Swirling around the 2007 farm bill are some of the most important issues Congress will face this year -- money to feed starving children around the world, diverting food to create biofuel, subsidies for rich commodity farmers in a time of record profits, improved conservation practices, better nutrition in schools, critical research into crops and more. Rep. Dennis Cardoza, who represents parts of Stanislaus and San Joaquin counties and all of Merced County, is square in the middle of negotiations concerning these weighty issues.
Cardoza reports that without his "major objections," many of the issues most important to California farmers might have been "written out of the bill." Being in position to voice those objections, and act upon them, is why his appointment as a "conferee" in the final negotiations of the bill was of such great value to San Joaquin Valley farmers.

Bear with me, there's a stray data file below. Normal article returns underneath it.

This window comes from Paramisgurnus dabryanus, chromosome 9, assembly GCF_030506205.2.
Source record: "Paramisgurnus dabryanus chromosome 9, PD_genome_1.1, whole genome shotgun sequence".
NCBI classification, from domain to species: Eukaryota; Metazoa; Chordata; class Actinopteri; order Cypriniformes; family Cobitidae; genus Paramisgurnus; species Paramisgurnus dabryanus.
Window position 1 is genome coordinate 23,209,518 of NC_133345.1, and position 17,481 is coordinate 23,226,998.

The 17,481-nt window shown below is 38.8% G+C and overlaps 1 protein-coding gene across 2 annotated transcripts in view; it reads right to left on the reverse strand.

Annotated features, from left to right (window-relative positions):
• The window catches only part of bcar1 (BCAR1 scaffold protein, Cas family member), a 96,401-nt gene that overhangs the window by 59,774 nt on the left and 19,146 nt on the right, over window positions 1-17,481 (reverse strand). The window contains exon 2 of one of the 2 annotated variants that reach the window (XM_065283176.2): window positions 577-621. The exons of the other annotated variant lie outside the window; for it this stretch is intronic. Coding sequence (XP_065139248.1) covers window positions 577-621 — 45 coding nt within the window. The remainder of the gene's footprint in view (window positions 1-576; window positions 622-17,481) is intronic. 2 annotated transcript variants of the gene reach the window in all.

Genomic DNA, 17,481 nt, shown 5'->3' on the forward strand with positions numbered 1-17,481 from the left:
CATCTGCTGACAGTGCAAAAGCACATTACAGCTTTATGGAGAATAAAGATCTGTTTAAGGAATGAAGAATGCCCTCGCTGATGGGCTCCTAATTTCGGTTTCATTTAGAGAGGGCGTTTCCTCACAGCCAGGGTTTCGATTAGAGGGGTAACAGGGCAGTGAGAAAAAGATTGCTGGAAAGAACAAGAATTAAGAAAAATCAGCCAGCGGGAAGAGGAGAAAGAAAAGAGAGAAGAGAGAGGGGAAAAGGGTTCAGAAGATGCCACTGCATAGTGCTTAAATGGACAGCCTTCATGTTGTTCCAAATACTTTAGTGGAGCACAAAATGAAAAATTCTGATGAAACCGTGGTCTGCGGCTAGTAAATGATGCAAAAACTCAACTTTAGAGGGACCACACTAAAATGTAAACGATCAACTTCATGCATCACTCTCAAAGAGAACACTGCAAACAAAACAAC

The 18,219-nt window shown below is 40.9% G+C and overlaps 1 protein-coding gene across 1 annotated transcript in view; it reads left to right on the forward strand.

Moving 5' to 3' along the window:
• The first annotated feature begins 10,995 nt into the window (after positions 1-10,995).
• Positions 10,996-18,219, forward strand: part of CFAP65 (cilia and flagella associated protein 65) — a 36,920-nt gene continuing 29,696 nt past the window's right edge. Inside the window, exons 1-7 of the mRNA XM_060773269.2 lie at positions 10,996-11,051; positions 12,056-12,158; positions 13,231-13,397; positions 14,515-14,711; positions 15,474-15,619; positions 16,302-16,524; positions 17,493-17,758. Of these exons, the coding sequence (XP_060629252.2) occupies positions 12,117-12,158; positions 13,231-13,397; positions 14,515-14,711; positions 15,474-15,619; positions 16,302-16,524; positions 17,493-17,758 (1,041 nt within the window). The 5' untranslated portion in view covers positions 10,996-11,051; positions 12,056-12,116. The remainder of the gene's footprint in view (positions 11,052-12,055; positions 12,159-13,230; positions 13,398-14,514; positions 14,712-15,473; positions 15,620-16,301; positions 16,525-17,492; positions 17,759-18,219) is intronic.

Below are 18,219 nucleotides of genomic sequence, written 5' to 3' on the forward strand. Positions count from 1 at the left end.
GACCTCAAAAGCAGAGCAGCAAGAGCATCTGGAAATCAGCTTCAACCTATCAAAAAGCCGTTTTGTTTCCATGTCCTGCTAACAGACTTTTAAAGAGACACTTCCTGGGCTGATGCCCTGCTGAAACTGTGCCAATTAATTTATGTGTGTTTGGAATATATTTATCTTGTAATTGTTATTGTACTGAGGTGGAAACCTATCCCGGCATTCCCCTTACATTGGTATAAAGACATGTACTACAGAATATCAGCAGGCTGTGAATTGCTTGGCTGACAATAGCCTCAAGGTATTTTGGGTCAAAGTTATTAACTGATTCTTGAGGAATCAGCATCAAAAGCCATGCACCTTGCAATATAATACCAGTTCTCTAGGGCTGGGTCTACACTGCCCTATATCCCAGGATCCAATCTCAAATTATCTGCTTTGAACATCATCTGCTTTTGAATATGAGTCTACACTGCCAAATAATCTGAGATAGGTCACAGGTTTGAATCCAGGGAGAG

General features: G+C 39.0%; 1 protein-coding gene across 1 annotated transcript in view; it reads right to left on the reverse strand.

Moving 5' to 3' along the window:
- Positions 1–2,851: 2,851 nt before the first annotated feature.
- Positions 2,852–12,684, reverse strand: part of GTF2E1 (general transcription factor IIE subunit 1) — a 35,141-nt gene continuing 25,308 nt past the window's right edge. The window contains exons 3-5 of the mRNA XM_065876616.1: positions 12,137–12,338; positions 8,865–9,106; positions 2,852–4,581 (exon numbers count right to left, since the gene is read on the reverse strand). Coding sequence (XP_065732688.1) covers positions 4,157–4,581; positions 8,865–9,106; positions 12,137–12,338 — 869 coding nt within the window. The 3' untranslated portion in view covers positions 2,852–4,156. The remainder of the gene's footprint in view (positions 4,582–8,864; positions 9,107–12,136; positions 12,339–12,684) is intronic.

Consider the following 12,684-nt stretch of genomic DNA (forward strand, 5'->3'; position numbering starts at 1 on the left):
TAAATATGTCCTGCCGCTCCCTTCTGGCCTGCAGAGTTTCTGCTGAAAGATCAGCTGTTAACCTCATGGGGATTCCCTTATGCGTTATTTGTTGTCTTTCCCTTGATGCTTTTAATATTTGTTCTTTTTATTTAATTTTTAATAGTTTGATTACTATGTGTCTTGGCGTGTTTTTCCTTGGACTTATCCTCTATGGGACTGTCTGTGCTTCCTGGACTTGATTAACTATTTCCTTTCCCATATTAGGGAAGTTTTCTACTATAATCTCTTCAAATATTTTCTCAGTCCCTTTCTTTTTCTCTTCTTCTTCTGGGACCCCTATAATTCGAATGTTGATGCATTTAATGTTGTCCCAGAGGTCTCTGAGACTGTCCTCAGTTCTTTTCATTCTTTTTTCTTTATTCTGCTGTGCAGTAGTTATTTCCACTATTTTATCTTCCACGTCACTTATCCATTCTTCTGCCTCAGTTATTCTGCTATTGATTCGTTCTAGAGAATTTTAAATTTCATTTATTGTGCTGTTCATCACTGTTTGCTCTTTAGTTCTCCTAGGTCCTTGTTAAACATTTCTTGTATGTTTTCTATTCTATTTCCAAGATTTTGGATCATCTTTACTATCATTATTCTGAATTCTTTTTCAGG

It also has given Cardoza a look at some of the arcane budget manipulations that are taking place. For instance, he feels it is very unlikely that there will be any real reduction in money spent on feeding hungry children through the McGovern-Dole Program. Certain bookkeeping tricks will likely be used to keep the program whole. But he can't be certain until the final bill is hammered out and passed from the conference committee back to the Senate and House of Representatives.
Cardoza's presence on the conference committee gives his constituents a unique opportunity to be heard. The best way to let the representative know how you feel about these issues is to send him a message through his Web site: www.house.gov/ cardoza/contact.shtml.
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Just as important, though, is staying tuned to what is taking place in Washington. It's important to cannery workers in Modesto, starving children in Africa and to farmers in Patterson, Atwater and Escalon and everywhere else.
-- The Bee's editorial board